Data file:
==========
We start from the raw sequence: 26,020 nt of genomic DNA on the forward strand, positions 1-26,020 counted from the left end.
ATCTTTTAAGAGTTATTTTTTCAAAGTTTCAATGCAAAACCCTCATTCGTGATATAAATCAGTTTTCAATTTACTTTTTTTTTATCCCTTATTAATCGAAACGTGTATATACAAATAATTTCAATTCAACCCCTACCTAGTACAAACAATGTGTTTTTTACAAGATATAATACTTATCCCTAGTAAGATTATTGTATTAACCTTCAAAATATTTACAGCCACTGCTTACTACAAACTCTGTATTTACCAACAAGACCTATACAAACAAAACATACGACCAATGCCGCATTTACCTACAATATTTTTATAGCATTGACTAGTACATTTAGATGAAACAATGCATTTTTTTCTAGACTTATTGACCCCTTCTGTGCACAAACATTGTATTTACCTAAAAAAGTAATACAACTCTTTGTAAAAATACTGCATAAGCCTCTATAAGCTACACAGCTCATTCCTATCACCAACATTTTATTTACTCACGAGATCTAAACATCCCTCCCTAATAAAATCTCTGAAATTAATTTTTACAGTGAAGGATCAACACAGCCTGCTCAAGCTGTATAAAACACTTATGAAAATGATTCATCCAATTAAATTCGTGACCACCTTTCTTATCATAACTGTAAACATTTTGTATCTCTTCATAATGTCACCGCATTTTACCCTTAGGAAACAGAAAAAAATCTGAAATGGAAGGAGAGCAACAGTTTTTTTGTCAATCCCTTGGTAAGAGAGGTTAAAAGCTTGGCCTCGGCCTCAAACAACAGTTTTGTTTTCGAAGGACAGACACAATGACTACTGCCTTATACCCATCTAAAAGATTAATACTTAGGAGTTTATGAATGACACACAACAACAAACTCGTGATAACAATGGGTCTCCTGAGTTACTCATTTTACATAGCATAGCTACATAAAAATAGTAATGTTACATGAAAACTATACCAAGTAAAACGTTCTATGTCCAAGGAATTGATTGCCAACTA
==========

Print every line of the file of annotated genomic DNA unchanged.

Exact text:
We start from the raw sequence: 26,020 nt of genomic DNA on the forward strand, positions 1-26,020 counted from the left end.
ATCTTTTAAGAGTTATTTTTTCAAAGTTTCAATGCAAAACCCTCATTCGTGATATAAATCAGTTTTCAATTTACTTTTTTTTTATCCCTTATTAATCGAAACGTGTATATACAAATAATTTCAATTCAACCCCTACCTAGTACAAACAATGTGTTTTTTACAAGATATAATACTTATCCCTAGTAAGATTATTGTATTAACCTTCAAAATATTTACAGCCACTGCTTACTACAAACTCTGTATTTACCAACAAGACCTATACAAACAAAACATACGACCAATGCCGCATTTACCTACAATATTTTTATAGCATTGACTAGTACATTTAGATGAAACAATGCATTTTTTTCTAGACTTATTGACCCCTTCTGTGCACAAACATTGTATTTACCTAAAAAAGTAATACAACTCTTTGTAAAAATACTGCATAAGCCTCTATAAGCTACACAGCTCATTCCTATCACCAACATTTTATTTACTCACGAGATCTAAACATCCCTCCCTAATAAAATCTCTGAAATTAATTTTTACAGTGAAGGATCAACACAGCCTGCTCAAGCTGTATAAAACACTTATGAAAATGATTCATCCAATTAAATTCGTGACCACCTTTCTTATCATAACTGTAAACATTTTGTATCTCTTCATAATGTCACCGCATTTTACCCTTAGGAAACAGAAAAAAATCTGAAATGGAAGGAGAGCAACAGTTTTTTTGTCAATCCCTTGGTAAGAGAGGTTAAAAGCTTGGCCTCGGCCTCAAACAACAGTTTTGTTTTCGAAGGACAGACACAATGACTACTGCCTTATACCCATCTAAAAGATTAATACTTAGGAGTTTATGAATGACACACAACAACAAACTCGTGATAACAATGGGTCTCCTGAGTTACTCATTTTACATAGCATAGCTACATAAAAATAGTAATGTTACATGAAAACTATACCAAGTAAAACGTTCTATGTCCAAGGAATTGATTGCCAACTA